CODA stands for Child of Deaf Adults. Emilia Jones plays the CODA in both a monumental representation of a deaf family in a movie, and a universal story for all families. Jones is going to impress fans of Locke & Key and if this is the first time you’ve seen her, you’ll want to see everything else she’s done.
Emilia Jones IS ‘CODA’
Ruby (Jones) works on a fishing boat with her father Frank (Troy Kotsur) and brother Leo (Daniel Durant) in Gloucester, Mass. Ruby’s mother, Jackie (Marlee Matlin) manages their books on the shore. Ruby ends up interpreting a lot between her family and the hearing world.
At school, Ruby signs up for choir where teacher Bernardo Villalobos (Eugenio Derbez) encourages her to try out for a Berkeley music scholarship. She commits to nights and weekends of tutoring with Bernardo, and rehearses a duet with Miles (Ferdia Walsh-Peelo).
Writer/director Sian Heder balances the stories of Ruby singing, her family fishing and the family dynamics evenly. The government institutes an inspector on boats which costs $800/day, so many fishermen can’t afford it. Plus, Ruby never planned on going to college so finding her new voice, as it were, throws a wrench in the family’s business plans too.
The music of ‘CODA’
The choir sings some beautiful covers of “Let’s Get It On,” “It’s Your Thing,” “You’re All I Need to Get By,” “Both Sides Now,” “I’ve Got the Music In Me” and “Starman,” including some by Jones herself. CODA even springs for “Happy Birthday” which costs money every time it’s used in a movie.
It appears Jones can do it all. Her performance impeccably balances the stress of high school and added pressures of being responsible for the family business. She imbues her singing with all of those emotions, plus she sounds like a rock star, but a real rock star, the kind that actually sing melody and harmonize.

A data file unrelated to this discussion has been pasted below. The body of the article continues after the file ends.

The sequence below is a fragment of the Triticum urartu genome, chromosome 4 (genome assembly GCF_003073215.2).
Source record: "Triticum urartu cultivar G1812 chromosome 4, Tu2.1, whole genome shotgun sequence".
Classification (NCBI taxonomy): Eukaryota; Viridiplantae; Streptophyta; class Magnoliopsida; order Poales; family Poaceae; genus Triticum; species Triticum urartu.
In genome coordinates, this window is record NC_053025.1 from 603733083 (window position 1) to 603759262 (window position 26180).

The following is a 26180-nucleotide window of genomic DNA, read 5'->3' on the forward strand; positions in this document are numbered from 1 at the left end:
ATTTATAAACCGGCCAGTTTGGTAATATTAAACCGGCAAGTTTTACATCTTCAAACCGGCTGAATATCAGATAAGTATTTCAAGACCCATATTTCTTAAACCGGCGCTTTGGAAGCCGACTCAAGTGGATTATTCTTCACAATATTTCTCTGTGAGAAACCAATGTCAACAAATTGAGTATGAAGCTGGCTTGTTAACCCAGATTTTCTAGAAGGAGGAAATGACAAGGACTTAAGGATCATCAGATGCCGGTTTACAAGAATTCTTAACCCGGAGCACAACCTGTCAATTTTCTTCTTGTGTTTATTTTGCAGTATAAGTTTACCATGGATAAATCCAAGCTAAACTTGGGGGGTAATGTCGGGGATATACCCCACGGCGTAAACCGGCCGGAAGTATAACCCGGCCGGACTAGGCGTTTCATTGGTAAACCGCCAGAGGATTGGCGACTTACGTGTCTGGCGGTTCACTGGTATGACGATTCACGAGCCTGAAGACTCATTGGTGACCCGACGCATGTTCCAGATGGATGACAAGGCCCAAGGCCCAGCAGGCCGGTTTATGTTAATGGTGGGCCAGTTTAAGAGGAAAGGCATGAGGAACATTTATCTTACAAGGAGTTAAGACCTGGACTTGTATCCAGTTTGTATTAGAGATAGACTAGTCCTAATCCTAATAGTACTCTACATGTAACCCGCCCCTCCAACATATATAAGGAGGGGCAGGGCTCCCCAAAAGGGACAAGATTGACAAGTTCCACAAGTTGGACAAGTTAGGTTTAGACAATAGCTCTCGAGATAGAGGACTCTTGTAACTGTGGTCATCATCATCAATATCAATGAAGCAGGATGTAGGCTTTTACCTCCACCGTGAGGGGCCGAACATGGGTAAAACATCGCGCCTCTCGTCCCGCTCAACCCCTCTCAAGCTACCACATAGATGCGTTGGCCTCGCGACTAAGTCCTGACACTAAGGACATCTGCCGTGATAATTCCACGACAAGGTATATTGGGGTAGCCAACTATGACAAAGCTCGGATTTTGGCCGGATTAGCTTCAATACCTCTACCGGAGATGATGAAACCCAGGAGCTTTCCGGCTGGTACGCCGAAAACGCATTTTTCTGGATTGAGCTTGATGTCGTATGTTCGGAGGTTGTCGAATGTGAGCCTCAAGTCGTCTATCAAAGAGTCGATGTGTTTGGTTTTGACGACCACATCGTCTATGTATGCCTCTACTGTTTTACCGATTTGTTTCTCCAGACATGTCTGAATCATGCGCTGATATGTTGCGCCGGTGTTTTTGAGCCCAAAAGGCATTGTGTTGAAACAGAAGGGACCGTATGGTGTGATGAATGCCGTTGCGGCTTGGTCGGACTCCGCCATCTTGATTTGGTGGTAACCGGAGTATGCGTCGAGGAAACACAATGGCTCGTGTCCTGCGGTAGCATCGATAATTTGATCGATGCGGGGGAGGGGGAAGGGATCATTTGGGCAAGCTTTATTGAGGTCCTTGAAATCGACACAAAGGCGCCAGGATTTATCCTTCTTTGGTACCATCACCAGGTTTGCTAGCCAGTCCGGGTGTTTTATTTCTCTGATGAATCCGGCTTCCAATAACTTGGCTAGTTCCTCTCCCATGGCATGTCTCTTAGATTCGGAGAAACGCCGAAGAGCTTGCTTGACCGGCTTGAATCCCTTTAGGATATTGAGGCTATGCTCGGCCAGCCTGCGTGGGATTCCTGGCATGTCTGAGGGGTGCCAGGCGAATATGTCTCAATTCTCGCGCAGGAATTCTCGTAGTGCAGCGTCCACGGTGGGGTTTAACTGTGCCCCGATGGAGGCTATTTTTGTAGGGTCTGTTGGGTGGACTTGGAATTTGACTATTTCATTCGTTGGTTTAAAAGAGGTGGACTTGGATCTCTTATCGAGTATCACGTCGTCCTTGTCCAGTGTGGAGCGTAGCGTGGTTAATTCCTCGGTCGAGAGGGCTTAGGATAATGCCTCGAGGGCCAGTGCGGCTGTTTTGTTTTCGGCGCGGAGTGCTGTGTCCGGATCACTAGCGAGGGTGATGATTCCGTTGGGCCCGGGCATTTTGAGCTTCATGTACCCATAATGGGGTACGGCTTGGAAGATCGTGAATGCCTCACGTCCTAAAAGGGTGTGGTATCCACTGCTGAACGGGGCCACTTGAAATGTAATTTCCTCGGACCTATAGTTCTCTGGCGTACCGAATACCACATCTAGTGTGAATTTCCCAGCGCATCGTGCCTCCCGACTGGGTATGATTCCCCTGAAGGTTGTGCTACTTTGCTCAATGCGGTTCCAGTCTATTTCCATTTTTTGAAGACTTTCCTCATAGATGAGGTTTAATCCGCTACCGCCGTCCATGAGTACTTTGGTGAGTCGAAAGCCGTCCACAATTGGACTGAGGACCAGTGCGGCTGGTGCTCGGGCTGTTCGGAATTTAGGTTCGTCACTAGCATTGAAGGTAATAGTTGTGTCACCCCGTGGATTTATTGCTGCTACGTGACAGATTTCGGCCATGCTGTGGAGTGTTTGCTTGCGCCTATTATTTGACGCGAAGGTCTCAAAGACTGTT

Heder finds ways to let Ruby’s family appreciate her music, either by visual cues or intimate one on one moments. That’s important to show that music isn’t something Ruby does without her family. They can still share it together.
It’s not all singing and laughing
Heder also does a great job portraying the daily life of a deaf family without making it about being deaf. They adapt and have the same sort of struggles with business and overextending themselves that any human being has. Heder uses subtitles when they speak sign language amongst themselves, but when they speak with hearing people, we only hear Ruby’s translations.
That’s a subtle way to make their home life immersive but highlight how the hearing world expects them to go out of their way. Durant is especially powerful in scene where he complains about Ruby undermining him in front of hearing people.
They also have a healthy attitude towards sex. Frank and Jackie are very sex positive, to the point it embarrasses Ruby, and Kotsur and Matlin are hilarious about it. Leo and Ruby are at the age where they’re exploring relationships for the first time, with their own priorities.
The generation gap is universal, even if there are specifics related to deafness. Jackie dismisses Ruby’s singing at first, thinking it’s just something she’s doing to rebel because Jackie can never hear her. That’s a bit narcissistic, but there are deeper reasons in Jackie’s life too.
Any family can put undue pressure on one child to shoulder more burden than others. In Ruby’s case, being hearing forces her to be a full time interpreter. It is exhausting for Ruby and makes her feel guilty whenever she devotes reasonable time to her own life.
Heder works out all the family drama and fishing regulations with a light touch. All the characters have a sense of humor, all while really speaking their truths and emotions. That’s what one hopes for in any work of art, but CODA made its specific circumstances universal.
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